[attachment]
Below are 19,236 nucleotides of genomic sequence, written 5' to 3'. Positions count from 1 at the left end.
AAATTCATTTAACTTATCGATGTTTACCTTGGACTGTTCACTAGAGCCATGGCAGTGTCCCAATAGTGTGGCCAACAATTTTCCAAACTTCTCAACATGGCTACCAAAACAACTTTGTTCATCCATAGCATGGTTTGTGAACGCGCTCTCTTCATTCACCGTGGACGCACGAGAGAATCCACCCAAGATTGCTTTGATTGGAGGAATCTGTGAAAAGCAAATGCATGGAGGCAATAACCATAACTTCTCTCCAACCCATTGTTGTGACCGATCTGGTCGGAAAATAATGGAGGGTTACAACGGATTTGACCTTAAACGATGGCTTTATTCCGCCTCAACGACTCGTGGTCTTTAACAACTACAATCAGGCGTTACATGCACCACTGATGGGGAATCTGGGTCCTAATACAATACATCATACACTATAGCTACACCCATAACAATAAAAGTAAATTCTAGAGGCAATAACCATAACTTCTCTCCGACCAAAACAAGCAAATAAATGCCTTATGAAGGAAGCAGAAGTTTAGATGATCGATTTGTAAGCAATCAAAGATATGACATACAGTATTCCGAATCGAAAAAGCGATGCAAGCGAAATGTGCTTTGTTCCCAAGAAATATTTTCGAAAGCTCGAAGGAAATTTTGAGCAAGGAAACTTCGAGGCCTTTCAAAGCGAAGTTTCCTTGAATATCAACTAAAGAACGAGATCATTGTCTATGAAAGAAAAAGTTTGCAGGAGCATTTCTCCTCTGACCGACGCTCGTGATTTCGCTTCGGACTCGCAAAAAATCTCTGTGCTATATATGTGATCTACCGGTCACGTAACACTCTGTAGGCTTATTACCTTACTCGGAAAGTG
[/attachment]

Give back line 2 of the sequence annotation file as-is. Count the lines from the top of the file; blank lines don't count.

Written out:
AAATTCATTTAACTTATCGATGTTTACCTTGGACTGTTCACTAGAGCCATGGCAGTGTCCCAATAGTGTGGCCAACAATTTTCCAAACTTCTCAACATGGCTACCAAAACAACTTTGTTCATCCATAGCATGGTTTGTGAACGCGCTCTCTTCATTCACCGTGGACGCACGAGAGAATCCACCCAAGATTGCTTTGATTGGAGGAATCTGTGAAAAGCAAATGCATGGAGGCAATAACCATAACTTCTCTCCAACCCATTGTTGTGACCGATCTGGTCGGAAAATAATGGAGGGTTACAACGGATTTGACCTTAAACGATGGCTTTATTCCGCCTCAACGACTCGTGGTCTTTAACAACTACAATCAGGCGTTACATGCACCACTGATGGGGAATCTGGGTCCTAATACAATACATCATACACTATAGCTACACCCATAACAATAAAAGTAAATTCTAGAGGCAATAACCATAACTTCTCTCCGACCAAAACAAGCAAATAAATGCCTTATGAAGGAAGCAGAAGTTTAGATGATCGATTTGTAAGCAATCAAAGATATGACATACAGTATTCCGAATCGAAAAAGCGATGCAAGCGAAATGTGCTTTGTTCCCAAGAAATATTTTCGAAAGCTCGAAGGAAATTTTGAGCAAGGAAACTTCGAGGCCTTTCAAAGCGAAGTTTCCTTGAATATCAACTAAAGAACGAGATCATTGTCTATGAAAGAAAAAGTTTGCAGGAGCATTTCTCCTCTGACCGACGCTCGTGATTTCGCTTCGGACTCGCAAAAAATCTCTGTGCTATATATGTGATCTACCGGTCACGTAACACTCTGTAGGCTTATTACCTTACTCGGAAAGTG